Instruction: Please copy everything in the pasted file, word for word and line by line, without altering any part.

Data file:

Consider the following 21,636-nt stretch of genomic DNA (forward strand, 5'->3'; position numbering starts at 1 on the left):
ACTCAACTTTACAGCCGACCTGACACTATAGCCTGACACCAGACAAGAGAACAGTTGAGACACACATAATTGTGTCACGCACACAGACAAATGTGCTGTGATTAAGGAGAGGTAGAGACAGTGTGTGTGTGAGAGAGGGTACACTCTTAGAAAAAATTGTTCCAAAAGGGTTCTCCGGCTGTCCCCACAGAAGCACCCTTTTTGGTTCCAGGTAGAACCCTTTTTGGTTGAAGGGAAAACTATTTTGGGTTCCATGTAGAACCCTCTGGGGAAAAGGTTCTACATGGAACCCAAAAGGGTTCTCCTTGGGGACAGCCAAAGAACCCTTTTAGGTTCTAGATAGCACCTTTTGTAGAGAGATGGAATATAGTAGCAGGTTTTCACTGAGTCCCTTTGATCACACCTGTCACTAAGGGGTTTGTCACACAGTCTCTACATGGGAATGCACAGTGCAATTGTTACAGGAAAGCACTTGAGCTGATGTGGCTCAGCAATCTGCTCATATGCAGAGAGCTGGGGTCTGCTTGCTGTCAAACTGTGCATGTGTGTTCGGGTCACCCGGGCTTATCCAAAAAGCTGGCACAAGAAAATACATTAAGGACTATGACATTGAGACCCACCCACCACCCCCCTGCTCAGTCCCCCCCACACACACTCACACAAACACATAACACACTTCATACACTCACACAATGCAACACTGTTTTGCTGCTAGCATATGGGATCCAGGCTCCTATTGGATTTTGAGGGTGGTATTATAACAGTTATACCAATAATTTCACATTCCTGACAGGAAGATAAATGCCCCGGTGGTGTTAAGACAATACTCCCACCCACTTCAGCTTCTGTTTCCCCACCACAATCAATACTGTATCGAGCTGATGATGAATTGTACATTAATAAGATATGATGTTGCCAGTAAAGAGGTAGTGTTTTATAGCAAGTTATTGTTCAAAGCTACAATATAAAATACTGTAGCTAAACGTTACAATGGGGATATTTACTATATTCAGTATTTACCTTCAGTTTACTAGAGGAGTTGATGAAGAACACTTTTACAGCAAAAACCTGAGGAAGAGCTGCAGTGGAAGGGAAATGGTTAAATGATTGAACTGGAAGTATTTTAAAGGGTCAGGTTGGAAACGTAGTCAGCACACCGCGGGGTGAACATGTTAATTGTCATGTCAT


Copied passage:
Consider the following 21,636-nt stretch of genomic DNA (forward strand, 5'->3'; position numbering starts at 1 on the left):
ACTCAACTTTACAGCCGACCTGACACTATAGCCTGACACCAGACAAGAGAACAGTTGAGACACACATAATTGTGTCACGCACACAGACAAATGTGCTGTGATTAAGGAGAGGTAGAGACAGTGTGTGTGTGAGAGAGGGTACACTCTTAGAAAAAATTGTTCCAAAAGGGTTCTCCGGCTGTCCCCACAGAAGCACCCTTTTTGGTTCCAGGTAGAACCCTTTTTGGTTGAAGGGAAAACTATTTTGGGTTCCATGTAGAACCCTCTGGGGAAAAGGTTCTACATGGAACCCAAAAGGGTTCTCCTTGGGGACAGCCAAAGAACCCTTTTAGGTTCTAGATAGCACCTTTTGTAGAGAGATGGAATATAGTAGCAGGTTTTCACTGAGTCCCTTTGATCACACCTGTCACTAAGGGGTTTGTCACACAGTCTCTACATGGGAATGCACAGTGCAATTGTTACAGGAAAGCACTTGAGCTGATGTGGCTCAGCAATCTGCTCATATGCAGAGAGCTGGGGTCTGCTTGCTGTCAAACTGTGCATGTGTGTTCGGGTCACCCGGGCTTATCCAAAAAGCTGGCACAAGAAAATACATTAAGGACTATGACATTGAGACCCACCCACCACCCCCCTGCTCAGTCCCCCCCACACACACTCACACAAACACATAACACACTTCATACACTCACACAATGCAACACTGTTTTGCTGCTAGCATATGGGATCCAGGCTCCTATTGGATTTTGAGGGTGGTATTATAACAGTTATACCAATAATTTCACATTCCTGACAGGAAGATAAATGCCCCGGTGGTGTTAAGACAATACTCCCACCCACTTCAGCTTCTGTTTCCCCACCACAATCAATACTGTATCGAGCTGATGATGAATTGTACATTAATAAGATATGATGTTGCCAGTAAAGAGGTAGTGTTTTATAGCAAGTTATTGTTCAAAGCTACAATATAAAATACTGTAGCTAAACGTTACAATGGGGATATTTACTATATTCAGTATTTACCTTCAGTTTACTAGAGGAGTTGATGAAGAACACTTTTACAGCAAAAACCTGAGGAAGAGCTGCAGTGGAAGGGAAATGGTTAAATGATTGAACTGGAAGTATTTTAAAGGGTCAGGTTGGAAACGTAGTCAGCACACCGCGGGGTGAACATGTTAATTGTCATGTCAT